From Michael Bzdak, Ph.D., Director, Johnson & Johnson Corporate Contributions
As part of my work in global philanthropy, I occasionally have the privilege to visit some of our partners to experience their reality and to understand their challenges. A couple of weeks ago, a small group from Johnson & Johnson spent a few hours at Nyumbani Village in rural Kenya. Nyumbani Village http://www.nyumbani.org/village_need.htm is a self-sustaining community designed to serve orphans and adults who have been affected by the HIV pandemic. The Village, a three-hour drive from Nairobi, provides a family-like setting for orphaned children under the care of elderly adults. According to their web site, the Village seeks "to ensure that the children receive love, sustenance, health-care, holistic education and culture transfer, aiming at their physical, psychosocial and spiritual development, and, at the same time, providing holistic care and support for the grandparents in their later years."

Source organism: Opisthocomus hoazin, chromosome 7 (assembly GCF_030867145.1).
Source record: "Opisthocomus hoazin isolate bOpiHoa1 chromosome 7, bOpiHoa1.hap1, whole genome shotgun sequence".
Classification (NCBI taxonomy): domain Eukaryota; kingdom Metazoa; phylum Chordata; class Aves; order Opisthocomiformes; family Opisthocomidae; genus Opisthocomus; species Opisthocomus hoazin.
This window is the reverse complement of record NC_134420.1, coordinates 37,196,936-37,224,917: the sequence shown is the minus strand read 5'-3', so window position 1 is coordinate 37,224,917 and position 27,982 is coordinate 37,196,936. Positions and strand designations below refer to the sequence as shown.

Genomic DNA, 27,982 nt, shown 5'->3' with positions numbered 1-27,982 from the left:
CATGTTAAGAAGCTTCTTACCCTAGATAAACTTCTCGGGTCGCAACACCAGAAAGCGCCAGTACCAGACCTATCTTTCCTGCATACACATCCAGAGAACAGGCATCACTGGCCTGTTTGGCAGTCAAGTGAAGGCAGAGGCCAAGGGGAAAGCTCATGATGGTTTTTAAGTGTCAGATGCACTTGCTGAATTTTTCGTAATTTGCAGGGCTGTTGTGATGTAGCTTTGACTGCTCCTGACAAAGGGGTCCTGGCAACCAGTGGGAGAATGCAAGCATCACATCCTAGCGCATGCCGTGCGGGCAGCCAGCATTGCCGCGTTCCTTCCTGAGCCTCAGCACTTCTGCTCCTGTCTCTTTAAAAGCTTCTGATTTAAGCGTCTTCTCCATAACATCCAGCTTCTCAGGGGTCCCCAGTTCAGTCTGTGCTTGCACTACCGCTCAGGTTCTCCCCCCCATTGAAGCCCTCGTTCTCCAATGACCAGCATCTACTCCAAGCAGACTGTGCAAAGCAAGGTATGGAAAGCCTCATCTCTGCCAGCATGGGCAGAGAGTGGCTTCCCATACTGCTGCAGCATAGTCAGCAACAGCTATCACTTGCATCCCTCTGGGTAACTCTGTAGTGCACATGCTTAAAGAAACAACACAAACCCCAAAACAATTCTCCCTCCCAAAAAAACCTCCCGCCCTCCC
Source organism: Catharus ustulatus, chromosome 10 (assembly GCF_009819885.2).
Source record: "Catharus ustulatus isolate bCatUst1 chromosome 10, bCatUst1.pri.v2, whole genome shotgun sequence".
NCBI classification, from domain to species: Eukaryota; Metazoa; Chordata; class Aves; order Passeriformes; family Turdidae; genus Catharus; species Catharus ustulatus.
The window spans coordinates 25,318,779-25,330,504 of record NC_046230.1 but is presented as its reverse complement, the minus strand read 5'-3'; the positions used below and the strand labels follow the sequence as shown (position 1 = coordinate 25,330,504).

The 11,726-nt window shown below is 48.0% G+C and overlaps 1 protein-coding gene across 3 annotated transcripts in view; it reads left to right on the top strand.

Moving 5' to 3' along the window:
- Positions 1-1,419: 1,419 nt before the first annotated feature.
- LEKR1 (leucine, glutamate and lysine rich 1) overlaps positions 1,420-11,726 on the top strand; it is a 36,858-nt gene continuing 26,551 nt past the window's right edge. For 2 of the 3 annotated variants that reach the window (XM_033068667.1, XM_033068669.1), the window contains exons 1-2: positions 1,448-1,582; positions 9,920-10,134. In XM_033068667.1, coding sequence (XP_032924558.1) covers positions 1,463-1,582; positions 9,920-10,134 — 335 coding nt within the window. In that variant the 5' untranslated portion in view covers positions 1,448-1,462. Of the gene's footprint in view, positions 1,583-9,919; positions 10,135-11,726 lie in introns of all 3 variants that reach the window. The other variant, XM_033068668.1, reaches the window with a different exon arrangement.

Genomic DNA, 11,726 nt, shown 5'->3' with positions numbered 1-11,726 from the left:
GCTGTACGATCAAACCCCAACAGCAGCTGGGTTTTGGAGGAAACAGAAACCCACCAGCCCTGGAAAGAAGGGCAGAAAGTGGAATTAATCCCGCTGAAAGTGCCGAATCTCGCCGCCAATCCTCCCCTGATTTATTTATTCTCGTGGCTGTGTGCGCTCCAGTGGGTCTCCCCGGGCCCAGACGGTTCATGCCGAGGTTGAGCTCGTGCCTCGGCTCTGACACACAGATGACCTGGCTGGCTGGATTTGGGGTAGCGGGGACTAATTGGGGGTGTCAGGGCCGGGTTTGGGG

In advance of our visit, I made a request to spend some time in the classroom. I was thrilled to be able to teach in the equivalent of a ninth-grade English class where the students were learning the nuances of the English language. Although a far cry from the "smart classrooms" of our New Jersey schools, the classroom at Nyumbani was a simple but powerful learning environment. I worked hard to engage the students and was rewarded with enthusiastic student participation. These students possessed the sincere passion for learning that teachers everywhere hope to see in their classrooms. Although I'm hopeful that I was able to impart some wisdom, the students left me with a profound sense of respect for their desire to learn. As the class ended, I was deeply disappointed to leave this amazing room where, without the assistance of laptops and PowerPoint presentations, hopes and dreams are nurtured each day.